John Locke imagined what would happen if a prince’s mind had been transported into a shoemaker’s body by replacing the shoemaker’s mind. On the outside it would look like a shoemaker, but the inner feeling would be the prince, ”For should the soul of a prince, carrying with it the consciousness of the prince’s past life, enter and inform the body of a cobbler, as soon as deserted by his own soul, every one sees he would be the same person with the prince, accountable only for the prince’s actions.” (Locke and Winkler 1996, 142) For Locke, the shoemaker would be the prince only on condition that all the experiences of the past, that is, his autobiographical memory, be preserved during the transfer of mind. Thus, Locke sees autobiographical memory as the most important aspect of personality, which is very relevant for assessing Hari’s status in Solaris. At first, Hari does not seem to have an autobiographical memory (“You know, I have the feeling as if I’ve forgotten something.”), So he fails the personality test of Locke’s. Kelvin concludes that she can not be a human person and eliminates her. His action is representative of a culture of personal repression, and according to Berton’s warning at the beginning of the film, that Kelvin is shown more than willing to destroy what he does not understand. (Tumanov 2016)
But Kelvin has the chance to re-evaluate Hari at its second iteration. The new Hari begins to accumulate the autobiographical memory imposed by Locke, merging in a way with Kelvin because it is an emanation of his mind. This paradigm of “memory outsourcing” can be developed based on Derek Parfit’s attempt to expand the Lockean personification concept:
” There are several ways to extend the experience-memory criterion so as to cover such cases. I shall appeal to the concept of an overlapping chain of experience-memories. Let us say that, between X today and Y twenty years ago, there are direct memory connections if X can now remember having some of the experiences that Y had twenty years ago. On Locke’s view, only this makes X and Y one and the same person. But even if there are no such direct memory connections, there may be continuity of memory between X now and Y twenty years ago. This would be so if between X now and Y at that time there has been an overlapping chain of direct memories. In the case of most adults, there would be such a chain. In each day within the last twenty years, most of these people remembered some of their experiences on the previous day. On the revised version of Locke’s view, some present person X is the same as some past person Y if there is between them continuity of memory.” (Parfit 1984, 205)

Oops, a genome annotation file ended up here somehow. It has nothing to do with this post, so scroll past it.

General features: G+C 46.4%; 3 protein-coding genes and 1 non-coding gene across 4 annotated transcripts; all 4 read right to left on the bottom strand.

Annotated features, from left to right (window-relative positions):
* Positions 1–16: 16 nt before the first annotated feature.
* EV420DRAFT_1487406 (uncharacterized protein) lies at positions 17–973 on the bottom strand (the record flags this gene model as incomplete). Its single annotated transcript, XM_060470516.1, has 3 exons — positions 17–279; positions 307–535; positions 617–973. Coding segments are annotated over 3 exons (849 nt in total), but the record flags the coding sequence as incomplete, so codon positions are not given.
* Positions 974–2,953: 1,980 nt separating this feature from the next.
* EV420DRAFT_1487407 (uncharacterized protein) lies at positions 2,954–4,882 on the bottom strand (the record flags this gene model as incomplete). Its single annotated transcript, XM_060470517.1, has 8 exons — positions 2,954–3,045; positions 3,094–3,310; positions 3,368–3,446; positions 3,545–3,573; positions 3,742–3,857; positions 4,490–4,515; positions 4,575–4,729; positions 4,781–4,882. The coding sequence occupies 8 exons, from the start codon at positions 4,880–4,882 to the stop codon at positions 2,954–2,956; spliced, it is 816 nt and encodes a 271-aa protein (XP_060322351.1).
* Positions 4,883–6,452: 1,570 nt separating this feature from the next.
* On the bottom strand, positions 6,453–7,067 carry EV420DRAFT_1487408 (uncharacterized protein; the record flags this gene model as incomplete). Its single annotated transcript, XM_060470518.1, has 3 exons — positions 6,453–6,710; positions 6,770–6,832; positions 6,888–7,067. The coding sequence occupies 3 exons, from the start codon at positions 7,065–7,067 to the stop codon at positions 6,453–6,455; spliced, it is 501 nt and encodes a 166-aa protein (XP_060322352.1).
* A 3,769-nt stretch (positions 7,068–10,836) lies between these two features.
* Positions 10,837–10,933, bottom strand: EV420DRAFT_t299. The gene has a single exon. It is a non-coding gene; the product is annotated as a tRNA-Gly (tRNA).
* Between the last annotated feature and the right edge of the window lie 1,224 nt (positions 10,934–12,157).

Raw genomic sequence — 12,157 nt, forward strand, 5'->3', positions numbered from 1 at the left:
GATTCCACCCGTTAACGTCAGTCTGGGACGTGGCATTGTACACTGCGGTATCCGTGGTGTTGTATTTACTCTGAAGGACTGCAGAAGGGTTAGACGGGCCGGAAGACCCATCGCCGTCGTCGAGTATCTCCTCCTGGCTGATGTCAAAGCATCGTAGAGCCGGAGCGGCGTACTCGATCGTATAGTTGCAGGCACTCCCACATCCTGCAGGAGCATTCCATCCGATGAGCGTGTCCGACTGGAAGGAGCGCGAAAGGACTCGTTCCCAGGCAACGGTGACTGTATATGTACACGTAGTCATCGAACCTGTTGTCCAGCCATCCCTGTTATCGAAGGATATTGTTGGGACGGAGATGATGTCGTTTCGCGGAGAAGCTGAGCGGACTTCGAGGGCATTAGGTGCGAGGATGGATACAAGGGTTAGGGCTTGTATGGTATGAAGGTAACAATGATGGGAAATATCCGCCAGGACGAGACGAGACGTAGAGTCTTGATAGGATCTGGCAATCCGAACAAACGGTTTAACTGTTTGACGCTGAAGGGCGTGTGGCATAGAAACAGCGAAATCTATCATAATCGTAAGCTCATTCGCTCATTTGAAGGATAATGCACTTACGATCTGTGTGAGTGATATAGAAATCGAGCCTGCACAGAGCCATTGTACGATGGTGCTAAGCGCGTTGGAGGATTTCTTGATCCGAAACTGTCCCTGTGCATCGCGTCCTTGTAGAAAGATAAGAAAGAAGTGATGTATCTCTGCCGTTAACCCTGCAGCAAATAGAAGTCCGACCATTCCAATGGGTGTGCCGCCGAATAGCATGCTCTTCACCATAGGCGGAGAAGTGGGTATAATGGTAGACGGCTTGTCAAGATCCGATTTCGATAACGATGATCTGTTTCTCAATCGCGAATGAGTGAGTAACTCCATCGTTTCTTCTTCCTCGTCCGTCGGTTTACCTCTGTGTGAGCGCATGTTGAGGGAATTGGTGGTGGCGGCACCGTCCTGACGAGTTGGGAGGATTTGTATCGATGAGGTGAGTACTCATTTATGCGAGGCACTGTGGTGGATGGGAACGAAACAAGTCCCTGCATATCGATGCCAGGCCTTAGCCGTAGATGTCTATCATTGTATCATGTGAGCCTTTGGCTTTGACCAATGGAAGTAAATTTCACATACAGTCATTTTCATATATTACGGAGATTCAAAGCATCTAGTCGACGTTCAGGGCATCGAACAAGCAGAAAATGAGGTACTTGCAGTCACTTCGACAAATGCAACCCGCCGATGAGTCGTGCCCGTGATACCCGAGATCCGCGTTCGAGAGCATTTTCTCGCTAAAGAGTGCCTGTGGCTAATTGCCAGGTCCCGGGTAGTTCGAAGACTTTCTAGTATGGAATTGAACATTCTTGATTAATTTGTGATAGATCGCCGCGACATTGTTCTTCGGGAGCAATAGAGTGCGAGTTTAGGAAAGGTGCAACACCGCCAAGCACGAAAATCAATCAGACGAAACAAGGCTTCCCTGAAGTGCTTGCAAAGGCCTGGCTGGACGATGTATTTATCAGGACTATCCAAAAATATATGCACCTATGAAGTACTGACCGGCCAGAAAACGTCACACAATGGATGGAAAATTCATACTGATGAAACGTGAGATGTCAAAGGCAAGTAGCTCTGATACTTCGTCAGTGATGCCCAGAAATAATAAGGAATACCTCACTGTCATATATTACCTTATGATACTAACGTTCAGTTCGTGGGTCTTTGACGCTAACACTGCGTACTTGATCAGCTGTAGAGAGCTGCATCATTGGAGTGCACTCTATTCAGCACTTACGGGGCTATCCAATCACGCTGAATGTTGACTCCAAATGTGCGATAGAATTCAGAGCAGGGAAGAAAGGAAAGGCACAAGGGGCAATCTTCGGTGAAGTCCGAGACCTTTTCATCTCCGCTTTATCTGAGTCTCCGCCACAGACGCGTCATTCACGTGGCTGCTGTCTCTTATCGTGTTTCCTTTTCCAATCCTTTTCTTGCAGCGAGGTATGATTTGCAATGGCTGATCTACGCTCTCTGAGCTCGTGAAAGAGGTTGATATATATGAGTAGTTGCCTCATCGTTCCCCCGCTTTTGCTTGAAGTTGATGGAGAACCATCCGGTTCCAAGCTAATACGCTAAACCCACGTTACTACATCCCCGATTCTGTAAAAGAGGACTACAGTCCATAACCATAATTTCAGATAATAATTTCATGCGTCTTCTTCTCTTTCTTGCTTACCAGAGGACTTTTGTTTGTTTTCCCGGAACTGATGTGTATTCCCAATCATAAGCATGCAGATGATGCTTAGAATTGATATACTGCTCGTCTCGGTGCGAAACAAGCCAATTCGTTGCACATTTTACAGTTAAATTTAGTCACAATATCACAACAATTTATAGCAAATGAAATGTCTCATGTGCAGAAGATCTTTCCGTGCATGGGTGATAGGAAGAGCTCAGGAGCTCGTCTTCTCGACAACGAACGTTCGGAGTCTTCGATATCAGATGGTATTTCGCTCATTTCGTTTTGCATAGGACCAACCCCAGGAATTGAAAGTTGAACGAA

Tumanov states that in Solaris we have such a chain of memory that overlaps with Hari, because he remembers Kelvin. Hari even managed to recall a conflict with Kelvin’s mother, a fragment taken from Kelvin’s memory: “II remember how we were having tea, and then she threw me out. I got up and left. And then what happened?” The last question indicates that the borrowed autobiographical memory is still incomplete, but it exists.
In a study by Nina Strohminger and Shaun Nichols, they concluded that modifying a person’s moral base – rather memory loss – is the most important feature of losing identity. (Strohminger and Nichols 2014, 161) The authors call this “moral self hypothesis” and propose it as a model of how people perceive the nucleus of autonomy in others. In Hari’s case, Tumanov argue that his “moral self”, identical to that of Kelvin’s ex-wife, is very clearly defined.